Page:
The U.S. Embassy in Saudi Arabia has issued a warning about a potential militant plot to kidnap Western oil workers.
The warning, issued late Friday, said officials received information about a threat to kidnap the workers, including Americans, from oil fields in the kingdom's Eastern province.
The embassy said it had "no further information on the timing, target, location or method of any planned attacks." The Saudi government and its official Saudi Press Agency made no immediate mention of the warning.
From 2003 to 2007, Al-Qaida-linked militants carried out attacks in Saudi Arabia aimed at destabilizing the Western-allied monarchy, including deadly bombings of residential compounds housing foreigners in Riyadh in 2003. The kingdom now is taking part in the U.S.-led coalition against the Islamic State group. (AP)
1:42 P.M. CIA chief: U.S. doesn't want to see Assad regime's collapse
The U.S. doesn't want to see a chaotic collapse of the Syrian regime as it could be replaced by Islamist extremists in power, CIA Director John Brennan said Friday.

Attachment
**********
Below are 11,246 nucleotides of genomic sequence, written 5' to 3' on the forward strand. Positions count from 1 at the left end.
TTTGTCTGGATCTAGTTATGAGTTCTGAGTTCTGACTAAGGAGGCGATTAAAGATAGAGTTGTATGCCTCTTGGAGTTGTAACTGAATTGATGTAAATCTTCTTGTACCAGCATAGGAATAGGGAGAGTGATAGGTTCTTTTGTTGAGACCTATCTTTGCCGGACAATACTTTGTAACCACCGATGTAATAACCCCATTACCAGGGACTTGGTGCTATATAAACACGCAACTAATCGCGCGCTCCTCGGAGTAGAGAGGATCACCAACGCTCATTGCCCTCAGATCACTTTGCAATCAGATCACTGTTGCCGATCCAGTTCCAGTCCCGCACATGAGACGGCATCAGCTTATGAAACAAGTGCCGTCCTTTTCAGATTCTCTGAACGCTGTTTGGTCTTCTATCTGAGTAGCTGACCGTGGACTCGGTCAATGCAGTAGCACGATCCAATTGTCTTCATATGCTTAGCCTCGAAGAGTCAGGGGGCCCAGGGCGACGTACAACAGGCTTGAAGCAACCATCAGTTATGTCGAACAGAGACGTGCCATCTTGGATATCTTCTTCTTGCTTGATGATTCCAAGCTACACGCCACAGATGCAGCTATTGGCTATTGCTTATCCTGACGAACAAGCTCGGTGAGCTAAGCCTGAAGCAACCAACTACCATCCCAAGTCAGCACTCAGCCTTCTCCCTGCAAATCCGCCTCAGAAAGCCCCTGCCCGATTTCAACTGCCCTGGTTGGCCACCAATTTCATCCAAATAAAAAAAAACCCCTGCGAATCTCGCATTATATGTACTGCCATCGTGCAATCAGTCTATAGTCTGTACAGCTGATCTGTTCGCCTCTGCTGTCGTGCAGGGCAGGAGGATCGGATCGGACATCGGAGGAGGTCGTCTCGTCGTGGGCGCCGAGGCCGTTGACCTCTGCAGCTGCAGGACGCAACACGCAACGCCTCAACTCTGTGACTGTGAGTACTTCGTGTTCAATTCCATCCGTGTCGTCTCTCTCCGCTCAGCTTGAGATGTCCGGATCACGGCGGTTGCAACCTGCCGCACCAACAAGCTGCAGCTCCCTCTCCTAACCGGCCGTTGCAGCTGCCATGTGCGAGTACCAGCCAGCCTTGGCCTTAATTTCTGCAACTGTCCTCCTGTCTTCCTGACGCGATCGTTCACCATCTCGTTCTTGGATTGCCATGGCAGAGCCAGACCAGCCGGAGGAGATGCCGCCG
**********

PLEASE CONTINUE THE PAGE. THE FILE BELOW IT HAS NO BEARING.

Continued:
Speaking at an event at the Council on Foreign Relations, the agency chief said that “extremist elements,” including the Islamic State group (also known as ISIS and ISIL) and veterans of Al-Qaida are “ascendant right now” in some parts of Syria.
“The last thing we want to do is allow them to march into Damascus,” Brennan was quoted as saying by AFP. “That’s why it’s important to bolster those forces within the Syrian opposition that are not extremists."
The CIA chief also said ISIS' tactics represented a change from previous terror organizations, due to the viral nature of the threat.
According to Brennan, the group adeptly exploits social media to spread propaganda and recruit, enabling it to extend its reach in a way that was difficult to track and deter.
AFP also cited the CIA chief as suggesting that Iran and the U.S. are cooperating indirectly against ISIS, through Iraqi partners.